German drugs and pesticides group Bayer said on Friday it had further reduced to just under 25 percent its holding in Covestro, the plastics producer which it demerged in 2015, by selling a 6.9 percent stake for 1 billion euros ($1.2 billion).
Bayer, which is trying to complete its $66 billion takeover of U.S. seeds giant Monsanto (MON.N) by the end of the year, declined to name the buyers but said they would be bound by a lock-up agreement to not sell the shares until at least Dec 11.
The sale was not an open market transaction and therefore meets a lock-up agreement from Sept 13, when Bayer agreed not to place further shares on the open market for 90 days.
Before Friday’s transaction Bayer had already sold three separate blocks of shares in Covestro this year for 3.7 billion euros, and also raised 1 billion euros in for bonds that it can pay back with Covestro shares.
“Through the move, we have taken a major step toward our goal of achieving full separation from Covestro in the medium term,” Chief Executive Werner Baumann said in a statement.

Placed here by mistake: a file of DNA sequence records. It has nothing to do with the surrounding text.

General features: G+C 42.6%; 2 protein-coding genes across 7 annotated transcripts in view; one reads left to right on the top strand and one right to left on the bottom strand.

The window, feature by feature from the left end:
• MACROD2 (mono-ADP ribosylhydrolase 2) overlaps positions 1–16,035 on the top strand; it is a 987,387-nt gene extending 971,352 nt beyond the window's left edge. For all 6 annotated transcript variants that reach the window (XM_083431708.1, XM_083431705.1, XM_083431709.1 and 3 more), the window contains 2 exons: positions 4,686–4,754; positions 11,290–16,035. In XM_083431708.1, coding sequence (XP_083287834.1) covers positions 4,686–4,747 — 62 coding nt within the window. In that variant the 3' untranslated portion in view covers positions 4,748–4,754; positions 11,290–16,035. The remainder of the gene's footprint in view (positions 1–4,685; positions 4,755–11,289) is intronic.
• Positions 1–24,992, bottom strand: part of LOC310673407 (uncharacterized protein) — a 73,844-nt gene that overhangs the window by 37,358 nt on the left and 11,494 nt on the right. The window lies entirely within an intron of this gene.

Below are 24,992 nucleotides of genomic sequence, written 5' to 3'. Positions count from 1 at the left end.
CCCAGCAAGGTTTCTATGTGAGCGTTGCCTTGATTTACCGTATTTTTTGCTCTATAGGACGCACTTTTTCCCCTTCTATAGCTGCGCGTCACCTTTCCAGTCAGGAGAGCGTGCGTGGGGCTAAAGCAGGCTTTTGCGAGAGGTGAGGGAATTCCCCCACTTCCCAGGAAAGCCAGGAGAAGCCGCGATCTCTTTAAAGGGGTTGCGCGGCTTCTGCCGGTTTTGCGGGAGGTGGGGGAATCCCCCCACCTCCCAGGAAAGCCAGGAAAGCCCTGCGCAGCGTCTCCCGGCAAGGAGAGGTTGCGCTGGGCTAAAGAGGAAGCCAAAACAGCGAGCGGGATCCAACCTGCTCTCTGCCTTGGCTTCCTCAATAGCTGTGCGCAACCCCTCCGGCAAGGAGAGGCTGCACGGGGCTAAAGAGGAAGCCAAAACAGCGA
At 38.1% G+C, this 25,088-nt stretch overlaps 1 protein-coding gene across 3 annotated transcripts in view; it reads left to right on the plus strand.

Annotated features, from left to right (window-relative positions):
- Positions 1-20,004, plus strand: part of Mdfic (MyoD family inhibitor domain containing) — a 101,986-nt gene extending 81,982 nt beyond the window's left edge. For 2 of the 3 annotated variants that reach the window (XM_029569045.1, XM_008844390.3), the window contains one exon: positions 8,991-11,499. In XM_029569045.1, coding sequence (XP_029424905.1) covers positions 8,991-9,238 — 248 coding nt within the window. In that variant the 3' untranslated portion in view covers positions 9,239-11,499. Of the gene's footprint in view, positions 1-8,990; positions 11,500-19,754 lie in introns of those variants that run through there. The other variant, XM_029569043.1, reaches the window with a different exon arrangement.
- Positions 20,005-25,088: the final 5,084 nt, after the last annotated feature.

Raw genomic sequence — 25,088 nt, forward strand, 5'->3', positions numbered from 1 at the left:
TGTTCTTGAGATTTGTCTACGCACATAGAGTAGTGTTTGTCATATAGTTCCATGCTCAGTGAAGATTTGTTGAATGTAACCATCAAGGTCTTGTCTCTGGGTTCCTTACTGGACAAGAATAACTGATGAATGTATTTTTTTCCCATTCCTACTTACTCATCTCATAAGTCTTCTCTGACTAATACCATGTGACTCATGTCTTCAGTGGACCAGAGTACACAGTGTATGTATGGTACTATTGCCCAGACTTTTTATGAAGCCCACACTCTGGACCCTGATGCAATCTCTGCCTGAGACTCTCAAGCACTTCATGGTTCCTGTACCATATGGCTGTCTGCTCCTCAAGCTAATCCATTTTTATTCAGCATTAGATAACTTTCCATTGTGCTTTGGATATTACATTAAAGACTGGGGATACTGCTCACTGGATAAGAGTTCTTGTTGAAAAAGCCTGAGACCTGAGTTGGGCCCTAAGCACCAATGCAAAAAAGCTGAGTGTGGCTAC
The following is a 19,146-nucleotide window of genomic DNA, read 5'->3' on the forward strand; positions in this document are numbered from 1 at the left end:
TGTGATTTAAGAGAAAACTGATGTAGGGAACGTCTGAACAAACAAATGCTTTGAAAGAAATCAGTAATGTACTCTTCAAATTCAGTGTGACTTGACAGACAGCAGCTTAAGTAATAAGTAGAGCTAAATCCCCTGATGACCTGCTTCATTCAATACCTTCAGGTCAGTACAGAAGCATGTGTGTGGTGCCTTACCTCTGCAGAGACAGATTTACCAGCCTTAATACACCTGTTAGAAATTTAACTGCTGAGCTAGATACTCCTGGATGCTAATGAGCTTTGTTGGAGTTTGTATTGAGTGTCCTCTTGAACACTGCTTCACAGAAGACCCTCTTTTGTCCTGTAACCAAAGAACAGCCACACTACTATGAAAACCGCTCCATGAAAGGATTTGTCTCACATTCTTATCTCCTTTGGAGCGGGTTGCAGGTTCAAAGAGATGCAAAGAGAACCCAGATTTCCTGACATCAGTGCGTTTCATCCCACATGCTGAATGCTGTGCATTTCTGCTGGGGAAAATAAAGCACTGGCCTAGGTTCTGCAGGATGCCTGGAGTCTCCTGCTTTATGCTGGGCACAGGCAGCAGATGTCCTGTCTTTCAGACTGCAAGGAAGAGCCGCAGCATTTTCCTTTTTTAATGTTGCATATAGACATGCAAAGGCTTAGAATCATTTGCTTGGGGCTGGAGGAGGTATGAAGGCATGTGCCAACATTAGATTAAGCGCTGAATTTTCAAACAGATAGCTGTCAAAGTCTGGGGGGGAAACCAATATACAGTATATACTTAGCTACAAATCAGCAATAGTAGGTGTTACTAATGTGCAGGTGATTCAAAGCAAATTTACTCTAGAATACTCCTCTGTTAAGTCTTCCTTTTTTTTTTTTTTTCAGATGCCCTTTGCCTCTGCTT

A spokesman for Bayer said there would be no immediate changes to the Covestro supervisory board as a result of the sale, which takes Bayer’s stake down to 24.6 percent.
The move means Bayer has ceded control of Covestro and will see it needing to revise its group outlook to take into account of it now being classed as a discontinued operation.
Bayer is due to report third-quarter results on Oct 26.
The Bayer Pension Trust continues to hold a 8.9 percent stake in Covestro.
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